Thursday, March 31, 2011

Berkley's westerns

When Dorchester announced it would cease publishing printed books, I was really
surprised. A genre publisher with a big footprint—at least in the stores and I
libraries I frequent—was going to cease business as usual and go the eBook route

For me, that meant I wasn’t going to see a lot—or any—of the pulp authors back
in print that Dorchester—under its Leisure Books imprint—had published the past
few years, Max Brand (Frederick Faust) in particular. While Brand had never
gone completely out of print, Leisure was instrumental—greatly by the work of
Jon Tuska—in returning names like T.T. Flynn, Robert Horton, Dan Cushman, Dane
Coolidge, and others to the bookshelves.

Sure enough, as I write this, six months after Dorchester ended its print runs,
none of their products are to be found on the retail shelves in my community.
What I find are westerns from Pinnacle/Kensington (primarily the William
Johnstone series), Bantam (really, only Louis L’Amour), and Signet (a number of
authors). I’m not sure if HarperCollins is still publishing westerns—I don’t
recall seeing any recently.

The local WalMarts carry very few westerns, only the Johnstone titles. Kroger
carries Johnstone and the Signets (mostly Ralph Cotton and the ghosted Ralph
Comptons), and a handful of L’Amour titles. The local chain bookstores carry
these same authors, for the most part, although the selection seems to end with
author names starting with L (for L’Amour), because there aren’t any other
titles on the shelves after the string of Bantam L’Amours, unless the store
carries the Trailsman series.

But I noticed recently that I rarely if ever saw any westerns from Berkley on
the shelves—and I know they’re publishing westerns, because James Reasoner just
had a new book published by that house.

So I went searching. Apparently no one in town is selling Berkley westerns. I
have to order them online. (Okay, I take that back--the stores are selling the westerns written by Robert B. Parker and published by Berkley. But he's the only Berkley western writer I saw.)

The local lack of availability seems odd to me, because Berkley is part of a big
combine, Penguin Books.

So I decided to hunt down some Berkley westerns and read a few. Upcoming posts
will take a look at those books.

Sunday, March 20, 2011

Bill Crider reviews Pretty Polly

Another Texas gentleman, Bill Crider, has posted a positive review of Pretty Polly at his blog, Bill Crider's Pop Culture Magazine.

Bill is an accomplished author in the crime and western genres. He writes the Sheriff Dan Rhodes mystery series. He's written some excellent westerns: Two of my favorites are Outrage at Blanco and Texas Vigilante, both about a female gun-for-hire--the story is tough and action-filled, and the prose thrums with that masculine energy that marked the best Gold Medal westerns of the 1950s and '60s.

Bill also is one member of the triumvirate of authors behind the new Rancho Diablo series of novels. The other two writers are James Reasoner and Mel Odom, and the three are penning these western tales under the shared pseudonymn of Colby Jackson. An interview with Bill about the series is available at the Pulp Serenade blog.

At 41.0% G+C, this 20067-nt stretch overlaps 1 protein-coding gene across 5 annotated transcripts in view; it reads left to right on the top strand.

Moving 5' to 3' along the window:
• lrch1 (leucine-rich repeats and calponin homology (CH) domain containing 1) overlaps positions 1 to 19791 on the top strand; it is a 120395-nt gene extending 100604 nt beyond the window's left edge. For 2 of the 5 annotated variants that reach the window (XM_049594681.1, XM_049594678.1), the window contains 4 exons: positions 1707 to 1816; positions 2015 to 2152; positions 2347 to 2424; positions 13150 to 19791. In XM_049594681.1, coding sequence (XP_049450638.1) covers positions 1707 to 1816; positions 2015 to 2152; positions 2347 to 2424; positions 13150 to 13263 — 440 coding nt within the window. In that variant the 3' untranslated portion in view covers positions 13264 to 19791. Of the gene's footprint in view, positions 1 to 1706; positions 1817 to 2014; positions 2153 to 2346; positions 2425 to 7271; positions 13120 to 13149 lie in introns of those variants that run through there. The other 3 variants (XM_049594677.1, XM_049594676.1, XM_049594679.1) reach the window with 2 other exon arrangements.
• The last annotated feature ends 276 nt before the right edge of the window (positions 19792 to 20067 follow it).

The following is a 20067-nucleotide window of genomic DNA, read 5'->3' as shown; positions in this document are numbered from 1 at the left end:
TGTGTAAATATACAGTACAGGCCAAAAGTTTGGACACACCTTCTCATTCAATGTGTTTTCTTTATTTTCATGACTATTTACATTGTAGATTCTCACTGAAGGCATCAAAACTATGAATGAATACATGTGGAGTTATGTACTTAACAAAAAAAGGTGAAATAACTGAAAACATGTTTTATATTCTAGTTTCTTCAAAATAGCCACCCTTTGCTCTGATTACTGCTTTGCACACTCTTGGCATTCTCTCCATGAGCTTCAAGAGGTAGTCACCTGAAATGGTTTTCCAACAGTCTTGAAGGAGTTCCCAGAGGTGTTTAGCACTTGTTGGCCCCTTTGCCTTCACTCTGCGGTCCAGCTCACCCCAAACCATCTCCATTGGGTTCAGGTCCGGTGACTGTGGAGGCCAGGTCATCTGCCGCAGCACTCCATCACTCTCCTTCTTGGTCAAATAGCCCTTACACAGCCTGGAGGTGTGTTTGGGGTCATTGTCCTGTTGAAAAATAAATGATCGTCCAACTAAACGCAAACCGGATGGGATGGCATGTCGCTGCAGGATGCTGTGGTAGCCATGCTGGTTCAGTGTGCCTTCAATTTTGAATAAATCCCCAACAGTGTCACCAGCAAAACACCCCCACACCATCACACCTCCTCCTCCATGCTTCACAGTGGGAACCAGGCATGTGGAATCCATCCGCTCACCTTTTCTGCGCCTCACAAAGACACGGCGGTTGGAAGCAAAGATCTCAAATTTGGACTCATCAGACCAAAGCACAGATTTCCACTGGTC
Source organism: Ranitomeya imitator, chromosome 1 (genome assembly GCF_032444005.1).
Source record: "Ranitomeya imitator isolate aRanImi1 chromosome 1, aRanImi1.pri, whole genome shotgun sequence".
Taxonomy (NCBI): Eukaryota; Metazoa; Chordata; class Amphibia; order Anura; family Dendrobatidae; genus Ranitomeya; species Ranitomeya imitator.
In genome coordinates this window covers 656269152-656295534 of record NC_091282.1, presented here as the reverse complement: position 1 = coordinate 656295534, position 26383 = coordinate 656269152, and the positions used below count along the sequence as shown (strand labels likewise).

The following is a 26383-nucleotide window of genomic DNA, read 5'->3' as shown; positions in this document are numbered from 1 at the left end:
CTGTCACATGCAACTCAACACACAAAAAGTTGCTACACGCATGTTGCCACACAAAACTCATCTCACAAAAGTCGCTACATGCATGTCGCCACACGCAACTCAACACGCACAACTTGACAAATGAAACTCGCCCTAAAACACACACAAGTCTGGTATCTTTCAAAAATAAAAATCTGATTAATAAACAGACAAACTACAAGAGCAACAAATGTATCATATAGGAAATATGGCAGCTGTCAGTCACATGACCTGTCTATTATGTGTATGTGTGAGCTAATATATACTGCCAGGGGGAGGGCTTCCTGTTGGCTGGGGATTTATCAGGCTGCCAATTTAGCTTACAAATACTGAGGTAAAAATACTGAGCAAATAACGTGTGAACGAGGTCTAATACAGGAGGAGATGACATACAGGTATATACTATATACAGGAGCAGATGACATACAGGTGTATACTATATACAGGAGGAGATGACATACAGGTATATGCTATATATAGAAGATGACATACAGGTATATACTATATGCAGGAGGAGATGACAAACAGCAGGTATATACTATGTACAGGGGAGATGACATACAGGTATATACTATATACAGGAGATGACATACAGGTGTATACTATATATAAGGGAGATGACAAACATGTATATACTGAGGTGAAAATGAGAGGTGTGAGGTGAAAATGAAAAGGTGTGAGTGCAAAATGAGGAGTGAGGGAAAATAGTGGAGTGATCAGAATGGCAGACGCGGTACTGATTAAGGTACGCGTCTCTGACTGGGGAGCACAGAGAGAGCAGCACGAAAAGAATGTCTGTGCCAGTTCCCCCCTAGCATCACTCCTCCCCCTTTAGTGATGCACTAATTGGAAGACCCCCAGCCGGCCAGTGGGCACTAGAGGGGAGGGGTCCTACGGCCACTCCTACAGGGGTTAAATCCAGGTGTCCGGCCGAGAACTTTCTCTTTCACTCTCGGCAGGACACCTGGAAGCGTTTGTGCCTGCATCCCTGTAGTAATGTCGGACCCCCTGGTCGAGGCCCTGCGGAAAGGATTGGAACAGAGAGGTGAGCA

Tuesday, March 15, 2011

Review of Pretty Polly

Texas gentleman James Reasoner has posted a positive review of Pretty Polly over at his blog, Rough Edges.

James is a fine writer with more than 200 books to his credit, and more to come. Everything I've read by him has been entertaining. One of my favorites is Under Outlaw Flags, which combines the western with World War I action.

He has two recent releases:

One is a western, Rancho Diablo #2: Hangrope Law, under the pseudonym Colby Jackson. Jackson is a name shared by three writers--Mel Odom, Bill Crider, and James--who are writing a western series they've created under a single nom de sixshooter. They are releasing the Rancho Diablo series as eBooks for the Kindle and the Nook.

His second new release is from Berkley, Redemption, Kansas. It's available both as a paperback and an eBook. Troy D. Smith has a nice review of Redemption, Kansas, over at the Western Fictioneers blog.

James' review of Pretty Polly suggests that the villain, Griswold Bear (aka Grizzly or Grisly, depending on whom your talking to), should make a return appearance. I have to admit I hadn't thought about that. I fully expect Sheriff Shoat to show up in another story, but maybe Griswold also deserves another fictional outing. I'll have to let that percolate in the brain pan. It's worth considering.

Saturday, March 12, 2011

Pretty Polly now available for the Kindle

Now available as a Kindle eBook from Amazon!

Great entertainment value!

About Pretty Polly: Griswold Bear--a.k.a. Grizzly (or Grisly, depending on who's talking) Bear--a vicious outlaw, enters the town of Wicket with the intention of terrorizing the inhabitants and filling his saddlebags with money and whiskey. However, his plans take a sharp turn into unexpected territory when he meets the Sheriff of Wicket, who offers the marauder a deal. You can get it by clicking here.

Praise for Pretty Polly in its print edition (Pretty Polly first appeared in Where Legends Ride):
"For outright horsey humor there is Hard Times For The Pecos Kid by Les Pierce and Pretty Polly by Duane Spurlock. Both could have been made into movies with James Garner, they have the same light, hilarious flare to them." -- Ron Fortier, Pulp Fiction Reviews

Many thanks to Anthony Schiavino for his critiques of my cover designs as they were in progress. Anthony is the creator and scripter for the Sgt. Zero comic. He's a professional designer--he's the brains behind Episodes from the Zero Hour, for which I provided interior illustrations for Volume 3, Mac Samson: Secrets of the Lost City--and spent some time at Tor Books designing covers.